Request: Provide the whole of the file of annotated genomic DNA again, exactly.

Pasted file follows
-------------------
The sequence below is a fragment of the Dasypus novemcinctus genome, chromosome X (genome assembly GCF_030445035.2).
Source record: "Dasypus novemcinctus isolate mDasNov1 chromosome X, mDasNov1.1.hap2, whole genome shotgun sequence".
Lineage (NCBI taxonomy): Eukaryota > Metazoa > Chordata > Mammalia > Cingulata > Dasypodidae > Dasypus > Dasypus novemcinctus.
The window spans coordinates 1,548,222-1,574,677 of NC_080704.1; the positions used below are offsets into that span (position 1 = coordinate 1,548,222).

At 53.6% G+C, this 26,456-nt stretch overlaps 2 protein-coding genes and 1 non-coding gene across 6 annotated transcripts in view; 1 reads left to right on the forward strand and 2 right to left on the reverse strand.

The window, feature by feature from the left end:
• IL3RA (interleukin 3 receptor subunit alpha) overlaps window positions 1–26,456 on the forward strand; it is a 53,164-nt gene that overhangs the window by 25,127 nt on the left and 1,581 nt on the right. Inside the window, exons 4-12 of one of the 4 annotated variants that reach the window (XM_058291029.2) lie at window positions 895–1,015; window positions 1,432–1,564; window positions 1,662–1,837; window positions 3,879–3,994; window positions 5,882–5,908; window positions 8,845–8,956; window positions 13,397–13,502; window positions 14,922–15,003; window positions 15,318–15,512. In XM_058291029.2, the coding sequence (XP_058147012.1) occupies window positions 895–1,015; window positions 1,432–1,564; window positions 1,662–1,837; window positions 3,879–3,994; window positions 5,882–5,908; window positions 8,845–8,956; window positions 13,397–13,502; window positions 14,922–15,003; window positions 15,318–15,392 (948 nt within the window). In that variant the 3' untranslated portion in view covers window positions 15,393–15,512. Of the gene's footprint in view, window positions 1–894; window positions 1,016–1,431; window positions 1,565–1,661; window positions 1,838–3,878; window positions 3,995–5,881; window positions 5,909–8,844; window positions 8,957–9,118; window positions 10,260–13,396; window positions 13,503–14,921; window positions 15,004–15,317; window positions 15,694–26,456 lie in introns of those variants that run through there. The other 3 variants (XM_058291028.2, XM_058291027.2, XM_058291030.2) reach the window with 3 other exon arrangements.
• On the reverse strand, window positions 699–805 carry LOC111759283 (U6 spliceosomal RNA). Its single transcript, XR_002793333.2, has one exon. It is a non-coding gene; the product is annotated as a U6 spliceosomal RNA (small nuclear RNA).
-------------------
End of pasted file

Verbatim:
The sequence below is a fragment of the Dasypus novemcinctus genome, chromosome X (genome assembly GCF_030445035.2).
Source record: "Dasypus novemcinctus isolate mDasNov1 chromosome X, mDasNov1.1.hap2, whole genome shotgun sequence".
Lineage (NCBI taxonomy): Eukaryota > Metazoa > Chordata > Mammalia > Cingulata > Dasypodidae > Dasypus > Dasypus novemcinctus.
The window spans coordinates 1,548,222-1,574,677 of NC_080704.1; the positions used below are offsets into that span (position 1 = coordinate 1,548,222).

At 53.6% G+C, this 26,456-nt stretch overlaps 2 protein-coding genes and 1 non-coding gene across 6 annotated transcripts in view; 1 reads left to right on the forward strand and 2 right to left on the reverse strand.

The window, feature by feature from the left end:
• IL3RA (interleukin 3 receptor subunit alpha) overlaps window positions 1–26,456 on the forward strand; it is a 53,164-nt gene that overhangs the window by 25,127 nt on the left and 1,581 nt on the right. Inside the window, exons 4-12 of one of the 4 annotated variants that reach the window (XM_058291029.2) lie at window positions 895–1,015; window positions 1,432–1,564; window positions 1,662–1,837; window positions 3,879–3,994; window positions 5,882–5,908; window positions 8,845–8,956; window positions 13,397–13,502; window positions 14,922–15,003; window positions 15,318–15,512. In XM_058291029.2, the coding sequence (XP_058147012.1) occupies window positions 895–1,015; window positions 1,432–1,564; window positions 1,662–1,837; window positions 3,879–3,994; window positions 5,882–5,908; window positions 8,845–8,956; window positions 13,397–13,502; window positions 14,922–15,003; window positions 15,318–15,392 (948 nt within the window). In that variant the 3' untranslated portion in view covers window positions 15,393–15,512. Of the gene's footprint in view, window positions 1–894; window positions 1,016–1,431; window positions 1,565–1,661; window positions 1,838–3,878; window positions 3,995–5,881; window positions 5,909–8,844; window positions 8,957–9,118; window positions 10,260–13,396; window positions 13,503–14,921; window positions 15,004–15,317; window positions 15,694–26,456 lie in introns of those variants that run through there. The other 3 variants (XM_058291028.2, XM_058291027.2, XM_058291030.2) reach the window with 3 other exon arrangements.
• On the reverse strand, window positions 699–805 carry LOC111759283 (U6 spliceosomal RNA). Its single transcript, XR_002793333.2, has one exon. It is a non-coding gene; the product is annotated as a U6 spliceosomal RNA (small nuclear RNA).